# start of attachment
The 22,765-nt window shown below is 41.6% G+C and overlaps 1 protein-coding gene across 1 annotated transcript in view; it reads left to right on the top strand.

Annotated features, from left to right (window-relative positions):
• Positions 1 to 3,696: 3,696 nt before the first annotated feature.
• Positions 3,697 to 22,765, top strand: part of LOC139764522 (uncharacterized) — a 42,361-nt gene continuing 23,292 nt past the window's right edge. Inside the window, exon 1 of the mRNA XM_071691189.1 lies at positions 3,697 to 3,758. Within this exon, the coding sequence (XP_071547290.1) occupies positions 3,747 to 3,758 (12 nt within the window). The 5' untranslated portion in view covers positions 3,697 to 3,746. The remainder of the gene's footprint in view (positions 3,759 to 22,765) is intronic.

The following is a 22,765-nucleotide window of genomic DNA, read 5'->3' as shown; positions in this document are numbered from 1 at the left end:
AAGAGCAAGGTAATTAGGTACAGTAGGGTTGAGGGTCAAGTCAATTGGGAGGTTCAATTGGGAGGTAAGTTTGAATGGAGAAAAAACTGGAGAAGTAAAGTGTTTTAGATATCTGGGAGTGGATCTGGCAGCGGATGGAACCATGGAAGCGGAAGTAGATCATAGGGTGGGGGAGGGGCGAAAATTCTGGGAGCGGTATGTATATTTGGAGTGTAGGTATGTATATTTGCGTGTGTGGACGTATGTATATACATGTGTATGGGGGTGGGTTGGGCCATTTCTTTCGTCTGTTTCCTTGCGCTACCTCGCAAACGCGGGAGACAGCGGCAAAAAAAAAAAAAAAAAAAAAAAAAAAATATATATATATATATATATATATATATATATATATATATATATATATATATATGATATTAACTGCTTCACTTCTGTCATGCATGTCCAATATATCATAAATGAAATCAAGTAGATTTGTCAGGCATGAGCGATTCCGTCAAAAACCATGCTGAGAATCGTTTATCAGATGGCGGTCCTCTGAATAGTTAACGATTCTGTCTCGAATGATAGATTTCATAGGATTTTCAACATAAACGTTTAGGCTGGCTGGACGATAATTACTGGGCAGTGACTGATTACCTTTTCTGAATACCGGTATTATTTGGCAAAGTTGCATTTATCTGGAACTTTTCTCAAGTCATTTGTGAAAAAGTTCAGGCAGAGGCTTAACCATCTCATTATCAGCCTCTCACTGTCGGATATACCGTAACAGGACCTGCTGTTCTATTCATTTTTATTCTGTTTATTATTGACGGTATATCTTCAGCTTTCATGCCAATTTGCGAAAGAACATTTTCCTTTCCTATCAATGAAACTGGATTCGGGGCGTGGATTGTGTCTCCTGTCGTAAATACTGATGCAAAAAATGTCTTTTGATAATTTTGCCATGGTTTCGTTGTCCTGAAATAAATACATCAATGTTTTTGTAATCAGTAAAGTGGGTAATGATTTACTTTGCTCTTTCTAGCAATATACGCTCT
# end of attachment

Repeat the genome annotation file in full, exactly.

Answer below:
The 22,765-nt window shown below is 41.6% G+C and overlaps 1 protein-coding gene across 1 annotated transcript in view; it reads left to right on the top strand.

Annotated features, from left to right (window-relative positions):
• Positions 1 to 3,696: 3,696 nt before the first annotated feature.
• Positions 3,697 to 22,765, top strand: part of LOC139764522 (uncharacterized) — a 42,361-nt gene continuing 23,292 nt past the window's right edge. Inside the window, exon 1 of the mRNA XM_071691189.1 lies at positions 3,697 to 3,758. Within this exon, the coding sequence (XP_071547290.1) occupies positions 3,747 to 3,758 (12 nt within the window). The 5' untranslated portion in view covers positions 3,697 to 3,746. The remainder of the gene's footprint in view (positions 3,759 to 22,765) is intronic.

The following is a 22,765-nucleotide window of genomic DNA, read 5'->3' as shown; positions in this document are numbered from 1 at the left end:
AAGAGCAAGGTAATTAGGTACAGTAGGGTTGAGGGTCAAGTCAATTGGGAGGTTCAATTGGGAGGTAAGTTTGAATGGAGAAAAAACTGGAGAAGTAAAGTGTTTTAGATATCTGGGAGTGGATCTGGCAGCGGATGGAACCATGGAAGCGGAAGTAGATCATAGGGTGGGGGAGGGGCGAAAATTCTGGGAGCGGTATGTATATTTGGAGTGTAGGTATGTATATTTGCGTGTGTGGACGTATGTATATACATGTGTATGGGGGTGGGTTGGGCCATTTCTTTCGTCTGTTTCCTTGCGCTACCTCGCAAACGCGGGAGACAGCGGCAAAAAAAAAAAAAAAAAAAAAAAAAAAATATATATATATATATATATATATATATATATATATATATATATATATATATATGATATTAACTGCTTCACTTCTGTCATGCATGTCCAATATATCATAAATGAAATCAAGTAGATTTGTCAGGCATGAGCGATTCCGTCAAAAACCATGCTGAGAATCGTTTATCAGATGGCGGTCCTCTGAATAGTTAACGATTCTGTCTCGAATGATAGATTTCATAGGATTTTCAACATAAACGTTTAGGCTGGCTGGACGATAATTACTGGGCAGTGACTGATTACCTTTTCTGAATACCGGTATTATTTGGCAAAGTTGCATTTATCTGGAACTTTTCTCAAGTCATTTGTGAAAAAGTTCAGGCAGAGGCTTAACCATCTCATTATCAGCCTCTCACTGTCGGATATACCGTAACAGGACCTGCTGTTCTATTCATTTTTATTCTGTTTATTATTGACGGTATATCTTCAGCTTTCATGCCAATTTGCGAAAGAACATTTTCCTTTCCTATCAATGAAACTGGATTCGGGGCGTGGATTGTGTCTCCTGTCGTAAATACTGATGCAAAAAATGTCTTTTGATAATTTTGCCATGGTTTCGTTGTCCTGAAATAAATACATCAATGTTTTTGTAATCAGTAAAGTGGGTAATGATTTACTTTGCTCTTTCTAGCAATATACGCTCT